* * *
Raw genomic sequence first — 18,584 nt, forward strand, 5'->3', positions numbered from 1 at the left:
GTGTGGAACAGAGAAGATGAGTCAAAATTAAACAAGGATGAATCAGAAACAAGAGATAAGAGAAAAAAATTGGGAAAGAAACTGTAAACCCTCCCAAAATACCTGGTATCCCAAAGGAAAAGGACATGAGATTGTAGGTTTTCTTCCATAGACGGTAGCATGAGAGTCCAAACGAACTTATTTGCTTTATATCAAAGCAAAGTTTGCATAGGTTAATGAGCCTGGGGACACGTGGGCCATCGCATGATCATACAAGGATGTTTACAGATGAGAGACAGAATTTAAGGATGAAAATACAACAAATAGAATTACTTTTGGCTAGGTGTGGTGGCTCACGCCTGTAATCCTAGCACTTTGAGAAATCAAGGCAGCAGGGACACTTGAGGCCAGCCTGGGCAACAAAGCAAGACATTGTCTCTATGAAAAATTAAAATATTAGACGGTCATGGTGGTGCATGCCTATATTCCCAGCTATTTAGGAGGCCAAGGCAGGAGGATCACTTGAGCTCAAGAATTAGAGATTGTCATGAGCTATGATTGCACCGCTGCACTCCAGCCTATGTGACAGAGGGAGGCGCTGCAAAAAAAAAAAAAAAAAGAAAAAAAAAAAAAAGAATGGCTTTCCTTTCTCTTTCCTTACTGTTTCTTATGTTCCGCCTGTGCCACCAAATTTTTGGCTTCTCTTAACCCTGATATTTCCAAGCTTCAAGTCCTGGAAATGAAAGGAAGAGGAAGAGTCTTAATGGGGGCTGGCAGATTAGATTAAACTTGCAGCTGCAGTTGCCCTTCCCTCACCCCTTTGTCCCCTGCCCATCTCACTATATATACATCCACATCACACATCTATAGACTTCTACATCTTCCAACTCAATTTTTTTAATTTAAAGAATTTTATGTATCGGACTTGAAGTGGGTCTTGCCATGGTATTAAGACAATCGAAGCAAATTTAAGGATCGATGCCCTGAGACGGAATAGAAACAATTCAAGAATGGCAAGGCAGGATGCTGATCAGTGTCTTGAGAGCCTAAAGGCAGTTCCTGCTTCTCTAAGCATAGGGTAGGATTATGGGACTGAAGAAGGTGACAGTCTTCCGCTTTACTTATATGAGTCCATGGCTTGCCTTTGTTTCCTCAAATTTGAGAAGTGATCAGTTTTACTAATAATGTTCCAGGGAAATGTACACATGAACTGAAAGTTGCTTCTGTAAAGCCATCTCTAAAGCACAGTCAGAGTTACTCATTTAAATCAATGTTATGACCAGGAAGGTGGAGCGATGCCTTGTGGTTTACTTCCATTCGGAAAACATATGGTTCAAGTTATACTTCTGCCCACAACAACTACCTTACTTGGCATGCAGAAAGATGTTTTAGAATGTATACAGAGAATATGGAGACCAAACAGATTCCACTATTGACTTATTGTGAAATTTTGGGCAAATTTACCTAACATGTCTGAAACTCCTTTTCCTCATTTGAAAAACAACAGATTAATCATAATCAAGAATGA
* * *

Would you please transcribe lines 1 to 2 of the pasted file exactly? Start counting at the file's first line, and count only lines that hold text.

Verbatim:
Raw genomic sequence first — 18,584 nt, forward strand, 5'->3', positions numbered from 1 at the left:
GTGTGGAACAGAGAAGATGAGTCAAAATTAAACAAGGATGAATCAGAAACAAGAGATAAGAGAAAAAAATTGGGAAAGAAACTGTAAACCCTCCCAAAATACCTGGTATCCCAAAGGAAAAGGACATGAGATTGTAGGTTTTCTTCCATAGACGGTAGCATGAGAGTCCAAACGAACTTATTTGCTTTATATCAAAGCAAAGTTTGCATAGGTTAATGAGCCTGGGGACACGTGGGCCATCGCATGATCATACAAGGATGTTTACAGATGAGAGACAGAATTTAAGGATGAAAATACAACAAATAGAATTACTTTTGGCTAGGTGTGGTGGCTCACGCCTGTAATCCTAGCACTTTGAGAAATCAAGGCAGCAGGGACACTTGAGGCCAGCCTGGGCAACAAAGCAAGACATTGTCTCTATGAAAAATTAAAATATTAGACGGTCATGGTGGTGCATGCCTATATTCCCAGCTATTTAGGAGGCCAAGGCAGGAGGATCACTTGAGCTCAAGAATTAGAGATTGTCATGAGCTATGATTGCACCGCTGCACTCCAGCCTATGTGACAGAGGGAGGCGCTGCAAAAAAAAAAAAAAAAAGAAAAAAAAAAAAAAGAATGGCTTTCCTTTCTCTTTCCTTACTGTTTCTTATGTTCCGCCTGTGCCACCAAATTTTTGGCTTCTCTTAACCCTGATATTTCCAAGCTTCAAGTCCTGGAAATGAAAGGAAGAGGAAGAGTCTTAATGGGGGCTGGCAGATTAGATTAAACTTGCAGCTGCAGTTGCCCTTCCCTCACCCCTTTGTCCCCTGCCCATCTCACTATATATACATCCACATCACACATCTATAGACTTCTACATCTTCCAACTCAATTTTTTTAATTTAAAGAATTTTATGTATCGGACTTGAAGTGGGTCTTGCCATGGTATTAAGACAATCGAAGCAAATTTAAGGATCGATGCCCTGAGACGGAATAGAAACAATTCAAGAATGGCAAGGCAGGATGCTGATCAGTGTCTTGAGAGCCTAAAGGCAGTTCCTGCTTCTCTAAGCATAGGGTAGGATTATGGGACTGAAGAAGGTGACAGTCTTCCGCTTTACTTATATGAGTCCATGGCTTGCCTTTGTTTCCTCAAATTTGAGAAGTGATCAGTTTTACTAATAATGTTCCAGGGAAATGTACACATGAACTGAAAGTTGCTTCTGTAAAGCCATCTCTAAAGCACAGTCAGAGTTACTCATTTAAATCAATGTTATGACCAGGAAGGTGGAGCGATGCCTTGTGGTTTACTTCCATTCGGAAAACATATGGTTCAAGTTATACTTCTGCCCACAACAACTACCTTACTTGGCATGCAGAAAGATGTTTTAGAATGTATACAGAGAATATGGAGACCAAACAGATTCCACTATTGACTTATTGTGAAATTTTGGGCAAATTTACCTAACATGTCTGAAACTCCTTTTCCTCATTTGAAAAACAACAGATTAATCATAATCAAGAATGA